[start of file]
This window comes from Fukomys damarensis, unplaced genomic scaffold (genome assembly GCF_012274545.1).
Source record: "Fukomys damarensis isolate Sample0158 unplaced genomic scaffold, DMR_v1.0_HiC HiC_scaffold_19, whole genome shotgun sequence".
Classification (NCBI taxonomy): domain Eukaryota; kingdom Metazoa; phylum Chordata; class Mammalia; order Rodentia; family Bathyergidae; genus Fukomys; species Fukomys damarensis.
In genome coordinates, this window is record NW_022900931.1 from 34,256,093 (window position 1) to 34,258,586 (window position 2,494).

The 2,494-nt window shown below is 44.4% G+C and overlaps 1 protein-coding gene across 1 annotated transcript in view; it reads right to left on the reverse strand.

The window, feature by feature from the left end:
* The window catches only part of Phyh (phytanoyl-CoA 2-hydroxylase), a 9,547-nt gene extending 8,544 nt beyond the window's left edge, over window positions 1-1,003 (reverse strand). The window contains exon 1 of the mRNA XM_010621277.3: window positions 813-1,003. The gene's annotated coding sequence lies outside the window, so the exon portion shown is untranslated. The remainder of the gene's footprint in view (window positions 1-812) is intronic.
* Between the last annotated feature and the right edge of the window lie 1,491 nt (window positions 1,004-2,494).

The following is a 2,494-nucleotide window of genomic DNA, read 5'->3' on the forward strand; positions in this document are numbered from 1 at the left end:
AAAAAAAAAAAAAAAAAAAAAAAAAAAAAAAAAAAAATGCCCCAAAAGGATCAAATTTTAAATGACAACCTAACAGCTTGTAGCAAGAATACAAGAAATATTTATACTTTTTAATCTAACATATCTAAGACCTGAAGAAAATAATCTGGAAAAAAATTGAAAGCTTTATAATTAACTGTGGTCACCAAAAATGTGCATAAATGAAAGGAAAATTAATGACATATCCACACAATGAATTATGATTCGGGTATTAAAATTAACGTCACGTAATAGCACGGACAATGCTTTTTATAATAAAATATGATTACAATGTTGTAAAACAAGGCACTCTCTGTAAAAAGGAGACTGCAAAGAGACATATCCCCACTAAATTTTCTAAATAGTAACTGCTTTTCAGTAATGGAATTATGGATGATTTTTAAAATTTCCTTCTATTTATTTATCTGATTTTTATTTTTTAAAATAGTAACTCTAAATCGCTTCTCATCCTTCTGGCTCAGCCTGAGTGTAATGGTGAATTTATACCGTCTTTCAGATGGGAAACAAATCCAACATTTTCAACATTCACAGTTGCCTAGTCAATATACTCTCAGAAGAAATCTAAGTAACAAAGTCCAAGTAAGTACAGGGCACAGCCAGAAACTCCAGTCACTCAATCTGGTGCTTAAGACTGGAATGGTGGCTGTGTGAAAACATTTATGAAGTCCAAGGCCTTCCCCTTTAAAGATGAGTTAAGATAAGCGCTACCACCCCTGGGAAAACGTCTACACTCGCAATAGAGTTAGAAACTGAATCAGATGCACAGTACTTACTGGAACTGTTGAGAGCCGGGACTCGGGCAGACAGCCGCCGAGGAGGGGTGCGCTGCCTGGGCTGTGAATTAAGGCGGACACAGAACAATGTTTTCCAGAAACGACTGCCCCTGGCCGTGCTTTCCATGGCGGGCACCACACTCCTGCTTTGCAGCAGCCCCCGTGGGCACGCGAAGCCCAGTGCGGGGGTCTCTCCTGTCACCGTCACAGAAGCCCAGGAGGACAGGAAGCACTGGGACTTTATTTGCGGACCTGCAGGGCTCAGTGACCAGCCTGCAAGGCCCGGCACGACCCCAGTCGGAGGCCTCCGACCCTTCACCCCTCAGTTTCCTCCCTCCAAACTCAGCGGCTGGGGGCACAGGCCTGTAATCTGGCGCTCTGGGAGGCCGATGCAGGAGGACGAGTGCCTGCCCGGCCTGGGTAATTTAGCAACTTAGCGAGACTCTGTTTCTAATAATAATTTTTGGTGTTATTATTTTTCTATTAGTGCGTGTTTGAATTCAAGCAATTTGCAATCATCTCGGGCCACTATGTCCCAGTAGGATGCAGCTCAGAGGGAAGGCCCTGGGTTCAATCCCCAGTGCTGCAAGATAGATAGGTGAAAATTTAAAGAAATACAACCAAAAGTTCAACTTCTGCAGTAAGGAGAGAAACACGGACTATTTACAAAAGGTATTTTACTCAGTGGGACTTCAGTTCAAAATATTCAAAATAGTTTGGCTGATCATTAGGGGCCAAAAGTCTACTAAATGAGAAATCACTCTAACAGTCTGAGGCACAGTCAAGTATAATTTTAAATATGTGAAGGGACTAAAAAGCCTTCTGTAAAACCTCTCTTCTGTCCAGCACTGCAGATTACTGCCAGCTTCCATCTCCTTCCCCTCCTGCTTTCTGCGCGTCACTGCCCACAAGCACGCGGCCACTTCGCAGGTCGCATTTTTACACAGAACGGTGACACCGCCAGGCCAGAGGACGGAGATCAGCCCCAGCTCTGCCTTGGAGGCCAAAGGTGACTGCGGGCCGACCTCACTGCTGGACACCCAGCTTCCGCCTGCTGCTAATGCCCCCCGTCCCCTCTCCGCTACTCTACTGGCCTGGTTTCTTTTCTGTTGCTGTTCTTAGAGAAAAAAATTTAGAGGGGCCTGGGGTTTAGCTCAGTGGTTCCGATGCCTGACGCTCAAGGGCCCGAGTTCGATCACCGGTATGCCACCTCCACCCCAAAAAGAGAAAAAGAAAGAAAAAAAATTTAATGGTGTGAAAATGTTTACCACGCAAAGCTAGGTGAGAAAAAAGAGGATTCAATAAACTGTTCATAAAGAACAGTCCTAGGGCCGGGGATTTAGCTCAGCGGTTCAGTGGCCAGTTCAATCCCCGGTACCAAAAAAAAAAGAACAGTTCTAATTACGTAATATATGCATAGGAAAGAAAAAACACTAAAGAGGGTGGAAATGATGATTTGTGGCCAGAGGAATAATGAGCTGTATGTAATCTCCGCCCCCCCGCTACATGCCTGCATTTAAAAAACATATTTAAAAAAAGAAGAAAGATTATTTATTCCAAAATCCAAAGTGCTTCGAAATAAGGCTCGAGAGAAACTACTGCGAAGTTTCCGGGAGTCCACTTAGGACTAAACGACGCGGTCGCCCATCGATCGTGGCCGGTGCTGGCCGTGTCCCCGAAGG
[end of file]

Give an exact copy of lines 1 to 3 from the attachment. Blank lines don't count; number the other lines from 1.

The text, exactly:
This window comes from Fukomys damarensis, unplaced genomic scaffold (genome assembly GCF_012274545.1).
Source record: "Fukomys damarensis isolate Sample0158 unplaced genomic scaffold, DMR_v1.0_HiC HiC_scaffold_19, whole genome shotgun sequence".
Classification (NCBI taxonomy): domain Eukaryota; kingdom Metazoa; phylum Chordata; class Mammalia; order Rodentia; family Bathyergidae; genus Fukomys; species Fukomys damarensis.